The Private Foundation Excise Tax on Self-Dealing: Contours, Comparisons, and Character

41 Pages Posted: 14 Jan 2020 Last revised: 2 Mar 2020

Date Written: January 13, 2020

Abstract

This paper considers section 4941, the private foundation excise tax on self-dealing, on the occasion of its fiftieth anniversary. Part I gives background on section 4941. Part II compares the rules of section 4941 to the parallel ones applicable to public charities, including the special rules for supporting organizations and donor advised funds. The fiftieth anniversary of the private foundation excises taxes is also an appropriate time to confront two foundational questions, and Part III does so. It first asks whether we can view the private foundation taxes in general and section 4941 in particular as constitutional exercises of Congress’s taxing power under the tests announced in National Federation of Independent Businesses v. Sibelius. Second, it considers whether we should characterize the section 4941 excise tax as a Pigouvian tax – a hot category among economists but less familiar to lawyers. It answers “maybe not” to the first and “yes but” to the second.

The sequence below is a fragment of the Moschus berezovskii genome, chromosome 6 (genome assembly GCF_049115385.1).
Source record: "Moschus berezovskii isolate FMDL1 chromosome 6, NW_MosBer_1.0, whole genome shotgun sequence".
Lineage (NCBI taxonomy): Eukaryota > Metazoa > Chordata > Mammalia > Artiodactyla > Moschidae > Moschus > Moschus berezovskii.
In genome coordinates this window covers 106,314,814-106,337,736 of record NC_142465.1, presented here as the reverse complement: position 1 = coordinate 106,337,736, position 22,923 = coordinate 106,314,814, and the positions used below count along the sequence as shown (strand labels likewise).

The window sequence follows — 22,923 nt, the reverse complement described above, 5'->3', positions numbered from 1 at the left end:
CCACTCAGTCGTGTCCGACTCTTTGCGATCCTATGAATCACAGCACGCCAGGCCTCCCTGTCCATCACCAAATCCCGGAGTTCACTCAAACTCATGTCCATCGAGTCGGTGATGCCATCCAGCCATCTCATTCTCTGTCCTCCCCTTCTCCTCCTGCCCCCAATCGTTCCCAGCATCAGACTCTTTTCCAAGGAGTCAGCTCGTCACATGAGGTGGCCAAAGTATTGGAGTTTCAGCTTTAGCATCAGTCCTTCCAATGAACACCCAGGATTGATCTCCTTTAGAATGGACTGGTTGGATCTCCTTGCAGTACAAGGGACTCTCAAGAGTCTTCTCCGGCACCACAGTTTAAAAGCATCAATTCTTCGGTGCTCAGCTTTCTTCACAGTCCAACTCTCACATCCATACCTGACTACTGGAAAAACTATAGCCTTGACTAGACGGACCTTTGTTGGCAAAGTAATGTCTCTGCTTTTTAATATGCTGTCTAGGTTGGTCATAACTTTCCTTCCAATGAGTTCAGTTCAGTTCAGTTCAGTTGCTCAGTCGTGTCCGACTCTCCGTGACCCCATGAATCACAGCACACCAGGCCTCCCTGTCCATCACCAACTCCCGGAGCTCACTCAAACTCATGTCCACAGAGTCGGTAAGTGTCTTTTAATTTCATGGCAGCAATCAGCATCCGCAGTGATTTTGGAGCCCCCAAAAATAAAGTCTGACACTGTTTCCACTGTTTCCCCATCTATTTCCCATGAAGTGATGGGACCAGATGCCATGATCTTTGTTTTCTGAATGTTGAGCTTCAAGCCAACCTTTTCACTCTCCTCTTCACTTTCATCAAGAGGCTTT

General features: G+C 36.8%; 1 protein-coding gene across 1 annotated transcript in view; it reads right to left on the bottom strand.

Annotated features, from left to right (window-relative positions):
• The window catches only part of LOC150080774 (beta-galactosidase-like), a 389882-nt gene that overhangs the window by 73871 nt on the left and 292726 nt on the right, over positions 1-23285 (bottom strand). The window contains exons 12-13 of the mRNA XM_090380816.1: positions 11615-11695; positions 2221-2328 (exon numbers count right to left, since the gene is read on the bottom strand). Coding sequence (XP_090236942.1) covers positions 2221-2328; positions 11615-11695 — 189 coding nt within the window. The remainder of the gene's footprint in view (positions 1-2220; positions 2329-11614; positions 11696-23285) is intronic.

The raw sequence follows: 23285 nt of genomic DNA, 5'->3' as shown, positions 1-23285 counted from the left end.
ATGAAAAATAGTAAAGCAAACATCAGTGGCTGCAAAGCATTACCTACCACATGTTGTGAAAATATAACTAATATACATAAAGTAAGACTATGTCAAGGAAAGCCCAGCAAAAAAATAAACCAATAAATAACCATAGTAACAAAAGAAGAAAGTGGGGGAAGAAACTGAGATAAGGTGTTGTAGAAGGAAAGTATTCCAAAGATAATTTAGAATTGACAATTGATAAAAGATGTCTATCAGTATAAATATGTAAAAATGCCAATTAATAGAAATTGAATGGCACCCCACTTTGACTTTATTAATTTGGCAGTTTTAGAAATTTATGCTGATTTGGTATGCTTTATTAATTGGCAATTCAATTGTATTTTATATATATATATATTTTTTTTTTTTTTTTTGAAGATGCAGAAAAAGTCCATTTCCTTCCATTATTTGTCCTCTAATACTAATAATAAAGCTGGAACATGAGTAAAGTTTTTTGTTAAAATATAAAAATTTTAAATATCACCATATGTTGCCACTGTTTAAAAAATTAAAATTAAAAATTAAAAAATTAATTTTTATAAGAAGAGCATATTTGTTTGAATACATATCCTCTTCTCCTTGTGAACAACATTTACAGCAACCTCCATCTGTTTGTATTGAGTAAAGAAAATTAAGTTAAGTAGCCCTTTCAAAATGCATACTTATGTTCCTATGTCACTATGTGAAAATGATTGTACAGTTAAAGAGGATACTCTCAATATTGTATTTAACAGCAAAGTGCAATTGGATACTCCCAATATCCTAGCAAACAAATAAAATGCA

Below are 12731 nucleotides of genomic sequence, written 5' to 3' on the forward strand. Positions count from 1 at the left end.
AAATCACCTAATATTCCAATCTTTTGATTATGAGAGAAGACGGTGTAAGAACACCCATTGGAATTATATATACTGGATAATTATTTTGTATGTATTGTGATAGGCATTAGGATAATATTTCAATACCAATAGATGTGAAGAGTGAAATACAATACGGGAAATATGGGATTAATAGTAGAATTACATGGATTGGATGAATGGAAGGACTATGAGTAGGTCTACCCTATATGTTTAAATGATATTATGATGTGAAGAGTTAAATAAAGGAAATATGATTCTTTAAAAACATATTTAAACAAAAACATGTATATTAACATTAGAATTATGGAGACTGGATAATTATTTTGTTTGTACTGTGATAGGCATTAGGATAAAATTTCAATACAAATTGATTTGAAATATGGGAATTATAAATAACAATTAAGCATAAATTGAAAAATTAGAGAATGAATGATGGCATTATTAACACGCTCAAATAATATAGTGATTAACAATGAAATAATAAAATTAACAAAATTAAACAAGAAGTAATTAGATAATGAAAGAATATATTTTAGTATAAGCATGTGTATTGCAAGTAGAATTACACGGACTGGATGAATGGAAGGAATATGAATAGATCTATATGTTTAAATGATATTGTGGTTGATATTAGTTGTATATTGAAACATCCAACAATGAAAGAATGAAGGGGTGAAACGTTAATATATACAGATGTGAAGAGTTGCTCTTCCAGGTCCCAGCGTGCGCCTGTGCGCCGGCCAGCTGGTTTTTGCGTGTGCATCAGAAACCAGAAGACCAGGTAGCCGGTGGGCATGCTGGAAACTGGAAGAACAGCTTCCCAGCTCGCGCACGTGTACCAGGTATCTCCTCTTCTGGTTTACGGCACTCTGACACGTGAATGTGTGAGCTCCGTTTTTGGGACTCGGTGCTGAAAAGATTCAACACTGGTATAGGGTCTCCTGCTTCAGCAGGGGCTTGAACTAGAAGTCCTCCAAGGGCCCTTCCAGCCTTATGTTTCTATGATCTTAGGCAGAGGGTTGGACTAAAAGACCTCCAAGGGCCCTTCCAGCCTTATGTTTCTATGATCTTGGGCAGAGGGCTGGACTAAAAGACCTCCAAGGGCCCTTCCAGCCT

Inconsistent Congressional treatment of self-dealing by section 501(c)(3) organizations and the low level of enforcement lead me to question the effectiveness of our current self-dealing rules. Thus, this examination concludes by suggesting a number of possible changes to the excise taxes applicable to tax-exempt organizations. The conclusion not only considers in detail a relatively small but potentially significant change – expanding abatement rules for first-tier excise taxes to section 4941, but also endorses a large one – the suggestion that approaches outside of the Internal Revenue Service be considered for regulating the charitable sector.

Suggested Citation

Aprill, Ellen P., The Private Foundation Excise Tax on Self-Dealing: Contours, Comparisons, and Character (January 13, 2020). Pittsburgh Tax Review, Forthcoming, Loyola Law School, Los Angeles Legal Studies Research Paper No. 2020-01, Available at SSRN: https://ssrn.com/abstract=3518806

Ellen P. Aprill (Contact Author)

Loyola Law School Los Angeles ( email )

919 Albany Street
Los Angeles, CA 90015-1211
United States
213-736-1157 (Phone)
213-380-3769 (Fax)

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